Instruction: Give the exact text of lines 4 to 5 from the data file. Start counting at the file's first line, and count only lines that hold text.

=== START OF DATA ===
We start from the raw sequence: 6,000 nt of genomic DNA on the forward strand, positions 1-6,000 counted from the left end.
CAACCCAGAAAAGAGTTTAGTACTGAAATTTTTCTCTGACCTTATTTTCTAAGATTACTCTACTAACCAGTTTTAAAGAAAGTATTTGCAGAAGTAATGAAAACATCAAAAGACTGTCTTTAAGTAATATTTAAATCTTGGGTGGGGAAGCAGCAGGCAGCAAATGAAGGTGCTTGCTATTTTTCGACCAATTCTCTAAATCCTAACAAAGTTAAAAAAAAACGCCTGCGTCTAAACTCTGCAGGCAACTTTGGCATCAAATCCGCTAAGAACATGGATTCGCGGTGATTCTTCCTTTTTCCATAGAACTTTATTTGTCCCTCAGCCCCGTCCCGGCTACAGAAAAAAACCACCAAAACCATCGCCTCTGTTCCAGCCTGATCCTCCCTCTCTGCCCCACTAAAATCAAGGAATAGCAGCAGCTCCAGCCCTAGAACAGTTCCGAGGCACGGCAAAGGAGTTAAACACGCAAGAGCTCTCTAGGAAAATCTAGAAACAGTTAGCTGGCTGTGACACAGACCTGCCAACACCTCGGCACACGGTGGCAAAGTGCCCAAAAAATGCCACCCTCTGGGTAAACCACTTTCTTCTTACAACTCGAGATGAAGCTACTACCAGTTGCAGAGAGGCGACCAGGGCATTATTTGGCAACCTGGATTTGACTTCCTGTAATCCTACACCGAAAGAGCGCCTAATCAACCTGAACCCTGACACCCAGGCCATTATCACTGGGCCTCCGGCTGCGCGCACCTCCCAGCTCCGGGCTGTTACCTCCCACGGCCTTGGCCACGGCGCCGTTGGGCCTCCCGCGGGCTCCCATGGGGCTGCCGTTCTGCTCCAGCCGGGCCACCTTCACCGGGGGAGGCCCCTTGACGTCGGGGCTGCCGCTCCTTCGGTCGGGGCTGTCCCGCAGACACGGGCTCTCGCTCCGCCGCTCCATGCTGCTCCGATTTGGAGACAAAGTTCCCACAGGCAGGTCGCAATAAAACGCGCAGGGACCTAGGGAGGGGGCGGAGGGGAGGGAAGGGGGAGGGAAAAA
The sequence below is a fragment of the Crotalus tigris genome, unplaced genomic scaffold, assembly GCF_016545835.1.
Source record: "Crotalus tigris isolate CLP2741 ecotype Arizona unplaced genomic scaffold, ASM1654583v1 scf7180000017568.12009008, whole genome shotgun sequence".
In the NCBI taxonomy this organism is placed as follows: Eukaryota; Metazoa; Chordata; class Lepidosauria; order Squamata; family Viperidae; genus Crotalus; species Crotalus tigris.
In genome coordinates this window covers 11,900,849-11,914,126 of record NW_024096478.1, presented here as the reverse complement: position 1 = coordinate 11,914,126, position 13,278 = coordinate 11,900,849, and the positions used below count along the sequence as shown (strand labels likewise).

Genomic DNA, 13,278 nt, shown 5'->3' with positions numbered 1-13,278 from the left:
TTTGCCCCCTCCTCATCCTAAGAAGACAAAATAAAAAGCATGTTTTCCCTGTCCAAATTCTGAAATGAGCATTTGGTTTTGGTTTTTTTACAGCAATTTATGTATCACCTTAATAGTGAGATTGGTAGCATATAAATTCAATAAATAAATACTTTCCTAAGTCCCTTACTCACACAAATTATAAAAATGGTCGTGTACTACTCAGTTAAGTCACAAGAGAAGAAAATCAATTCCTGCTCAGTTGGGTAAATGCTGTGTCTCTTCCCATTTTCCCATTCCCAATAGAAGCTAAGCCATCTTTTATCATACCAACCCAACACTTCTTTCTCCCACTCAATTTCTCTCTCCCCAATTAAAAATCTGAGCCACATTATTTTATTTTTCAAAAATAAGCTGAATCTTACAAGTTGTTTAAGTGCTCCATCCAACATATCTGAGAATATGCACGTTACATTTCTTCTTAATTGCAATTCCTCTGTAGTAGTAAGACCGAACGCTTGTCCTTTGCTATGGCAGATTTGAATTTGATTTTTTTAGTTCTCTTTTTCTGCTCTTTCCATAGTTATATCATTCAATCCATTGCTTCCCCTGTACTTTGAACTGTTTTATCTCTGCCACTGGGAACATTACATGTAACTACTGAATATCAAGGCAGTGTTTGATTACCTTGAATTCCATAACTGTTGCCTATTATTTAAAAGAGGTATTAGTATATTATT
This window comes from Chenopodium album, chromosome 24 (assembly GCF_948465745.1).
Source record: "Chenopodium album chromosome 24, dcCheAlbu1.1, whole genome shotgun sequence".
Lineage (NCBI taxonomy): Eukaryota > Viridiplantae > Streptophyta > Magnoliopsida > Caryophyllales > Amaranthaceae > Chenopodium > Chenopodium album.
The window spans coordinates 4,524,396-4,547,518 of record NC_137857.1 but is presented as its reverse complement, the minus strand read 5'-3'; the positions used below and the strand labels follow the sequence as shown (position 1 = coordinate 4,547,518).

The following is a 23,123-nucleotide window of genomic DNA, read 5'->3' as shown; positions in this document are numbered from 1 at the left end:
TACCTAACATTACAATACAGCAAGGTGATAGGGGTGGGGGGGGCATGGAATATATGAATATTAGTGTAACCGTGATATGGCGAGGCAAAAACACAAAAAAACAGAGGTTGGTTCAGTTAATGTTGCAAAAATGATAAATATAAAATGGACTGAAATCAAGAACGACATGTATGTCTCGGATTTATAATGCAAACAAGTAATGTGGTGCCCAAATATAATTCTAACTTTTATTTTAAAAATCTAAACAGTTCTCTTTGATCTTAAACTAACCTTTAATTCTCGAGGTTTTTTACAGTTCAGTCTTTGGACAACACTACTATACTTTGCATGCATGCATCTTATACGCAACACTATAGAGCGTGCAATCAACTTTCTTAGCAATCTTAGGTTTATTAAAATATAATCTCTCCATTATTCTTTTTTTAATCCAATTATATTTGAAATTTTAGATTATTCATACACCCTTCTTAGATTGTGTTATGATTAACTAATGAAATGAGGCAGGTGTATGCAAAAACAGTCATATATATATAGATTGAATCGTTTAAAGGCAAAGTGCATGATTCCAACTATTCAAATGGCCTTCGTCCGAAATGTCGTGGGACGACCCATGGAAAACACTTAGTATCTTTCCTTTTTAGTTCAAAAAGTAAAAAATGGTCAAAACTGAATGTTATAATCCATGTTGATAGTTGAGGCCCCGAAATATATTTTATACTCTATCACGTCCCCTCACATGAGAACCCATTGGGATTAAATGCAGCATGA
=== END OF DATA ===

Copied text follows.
Source record: "Crotalus tigris isolate CLP2741 ecotype Arizona unplaced genomic scaffold, ASM1654583v1 scf7180000017568.12009008, whole genome shotgun sequence".
In the NCBI taxonomy this organism is placed as follows: Eukaryota; Metazoa; Chordata; class Lepidosauria; order Squamata; family Viperidae; genus Crotalus; species Crotalus tigris.